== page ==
A typical mode of fixing the brake shoes as is known from European patent specification, No. 0 412 541 includes retaining pins which are disposed in the space between the wheel rim and the external edge of the brake disc, restricting the maximum possible diameter of the brake disc. Moreover, special tools are required for installation and removal of the brake shoes.
In a preferred arrangement for fixing the brake shoes, these disadvantages are avoided. This arrangement includes a projection on the backplate of the brake shoes within the diameter of the brake disc so as to not restrict the brake disc diameter. For mounting, a brake shoe is inserted from the outside through an opening of the floating caliper, and is urged radially against a spring and the projection is locked to a bore in the floating caliper or in a brake piston, with the projection engaging an edge of the bore. Manual installation and removal may be carried out safely and quickly.
A conical shape of the projection of the backplate ensures that the brake shoe is firmly seated against the edge of the bore in the brake piston or the floating caliper free from any looseness causing rattling.
The spring employed for biasing of each brake shoe to be abutted against the brake piston is formed with clips to grip and be locked to the brake carrier. The spring for biasing of the brake shoe which is fixed to the floating frame may simply be attached with a threaded fastener.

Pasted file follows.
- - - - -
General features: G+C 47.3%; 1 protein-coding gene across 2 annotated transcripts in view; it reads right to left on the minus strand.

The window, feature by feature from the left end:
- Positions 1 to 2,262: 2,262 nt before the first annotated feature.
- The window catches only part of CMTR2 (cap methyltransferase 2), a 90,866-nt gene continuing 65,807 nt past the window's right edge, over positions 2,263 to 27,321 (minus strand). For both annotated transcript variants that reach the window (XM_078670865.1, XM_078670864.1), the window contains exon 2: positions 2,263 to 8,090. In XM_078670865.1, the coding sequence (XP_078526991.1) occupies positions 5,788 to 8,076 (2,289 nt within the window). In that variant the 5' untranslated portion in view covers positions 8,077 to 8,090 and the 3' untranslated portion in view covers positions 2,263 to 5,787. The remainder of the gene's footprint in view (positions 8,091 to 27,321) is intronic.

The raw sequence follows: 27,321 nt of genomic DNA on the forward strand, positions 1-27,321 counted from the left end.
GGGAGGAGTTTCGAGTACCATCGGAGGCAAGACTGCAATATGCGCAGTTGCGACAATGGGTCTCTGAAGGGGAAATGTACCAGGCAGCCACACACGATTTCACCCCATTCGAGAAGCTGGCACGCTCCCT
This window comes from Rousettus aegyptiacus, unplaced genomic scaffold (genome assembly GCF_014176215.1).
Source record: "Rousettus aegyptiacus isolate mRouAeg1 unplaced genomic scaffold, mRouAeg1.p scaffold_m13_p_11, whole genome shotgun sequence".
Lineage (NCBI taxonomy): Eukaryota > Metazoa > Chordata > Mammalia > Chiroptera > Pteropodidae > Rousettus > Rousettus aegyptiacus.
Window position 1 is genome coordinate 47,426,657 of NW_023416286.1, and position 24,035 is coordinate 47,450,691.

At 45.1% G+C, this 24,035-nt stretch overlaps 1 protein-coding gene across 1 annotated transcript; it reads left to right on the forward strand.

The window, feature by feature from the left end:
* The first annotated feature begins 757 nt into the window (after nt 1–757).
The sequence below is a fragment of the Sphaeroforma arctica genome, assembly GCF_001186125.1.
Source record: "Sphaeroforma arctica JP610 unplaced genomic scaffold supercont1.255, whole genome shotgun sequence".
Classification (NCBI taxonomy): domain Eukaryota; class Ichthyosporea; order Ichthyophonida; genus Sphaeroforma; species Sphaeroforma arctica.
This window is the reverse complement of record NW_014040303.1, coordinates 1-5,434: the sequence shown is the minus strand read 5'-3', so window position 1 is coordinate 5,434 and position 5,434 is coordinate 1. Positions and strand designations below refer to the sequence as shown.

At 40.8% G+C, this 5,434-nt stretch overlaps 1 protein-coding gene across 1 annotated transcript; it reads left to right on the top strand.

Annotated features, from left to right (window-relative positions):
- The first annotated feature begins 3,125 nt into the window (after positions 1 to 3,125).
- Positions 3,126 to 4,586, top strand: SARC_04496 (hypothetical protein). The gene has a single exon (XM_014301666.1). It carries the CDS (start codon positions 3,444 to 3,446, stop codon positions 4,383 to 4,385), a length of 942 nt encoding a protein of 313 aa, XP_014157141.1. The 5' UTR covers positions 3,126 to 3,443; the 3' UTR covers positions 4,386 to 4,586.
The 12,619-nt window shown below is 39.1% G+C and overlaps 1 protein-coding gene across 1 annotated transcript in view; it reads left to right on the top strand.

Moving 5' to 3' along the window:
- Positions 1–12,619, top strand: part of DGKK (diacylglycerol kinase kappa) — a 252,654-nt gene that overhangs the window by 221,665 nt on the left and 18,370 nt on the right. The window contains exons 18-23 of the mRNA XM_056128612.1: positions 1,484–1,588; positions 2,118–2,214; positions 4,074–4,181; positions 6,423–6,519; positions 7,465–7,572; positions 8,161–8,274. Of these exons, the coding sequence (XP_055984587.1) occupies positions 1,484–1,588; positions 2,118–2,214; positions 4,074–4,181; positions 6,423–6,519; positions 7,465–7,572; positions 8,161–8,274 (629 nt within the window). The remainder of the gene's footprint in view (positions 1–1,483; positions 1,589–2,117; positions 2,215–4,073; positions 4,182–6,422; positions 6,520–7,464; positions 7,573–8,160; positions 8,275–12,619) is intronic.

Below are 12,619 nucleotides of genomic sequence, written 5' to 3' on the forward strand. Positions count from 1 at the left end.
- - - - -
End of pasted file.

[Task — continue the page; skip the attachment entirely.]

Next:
The inventive disc brake is improved so as to reduce noise by forming elongated webs on the brake shoe mounted to the external side of the floating caliper which mate with grooves in the caliper. The webs serve to transmit the circumferential force from the brake shoe disposed on the external axial side of the floating frame. The distances of the webs and grooves relative to one another ensure that the circumferential force is always transmitted through the web on the entering side of the brake disc. Experience has shown that such a "dragged" brake shoe will not undergo noise-generating vibrations.DESCRIPTION OF THE DRAWINGS
FIG. 1 is a top view of one embodiment of the disc brake according to the invention having three brake shoes.
FIG. 2 is a perspective view of the disc brake shown in FIG. 1.
FIG. 3 is a diagrammatic representation of the friction surfaces of the brake shoes illustrating the staggered or offset arrangement.
FIG. 4 is a reverse view of the disc brake as seen from the direction 4 in FIG. 1.
FIG. 5 is a partly sectioned front view of the disc brake as seen from the direction 5 in FIG. 1.
FIG. 6 is a cross section along the line 6--6 in FIG. 1, showing a supporting pin which is pressed into the brake carrier.
FIG. 7 is an enlarged sectional view of the components shown in FIG. 6, but with a supporting pin pressed into the floating caliper.
FIG. 8 is a perspective view of the brake carrier.
FIG. 9 is a perspective view of the brake shoe fixed to the floating caliper.
FIG. 10 is a perspective view of the brake shoe which is intended to be fixed to the brake carrier and to the brake piston.
FIG. 11 is a sectioned fragmentary view of the brake shoe together with a pin pressed into a bore of the backplate of a brake shoe together with a fragmentary sectional view of a piston engaged by the pin.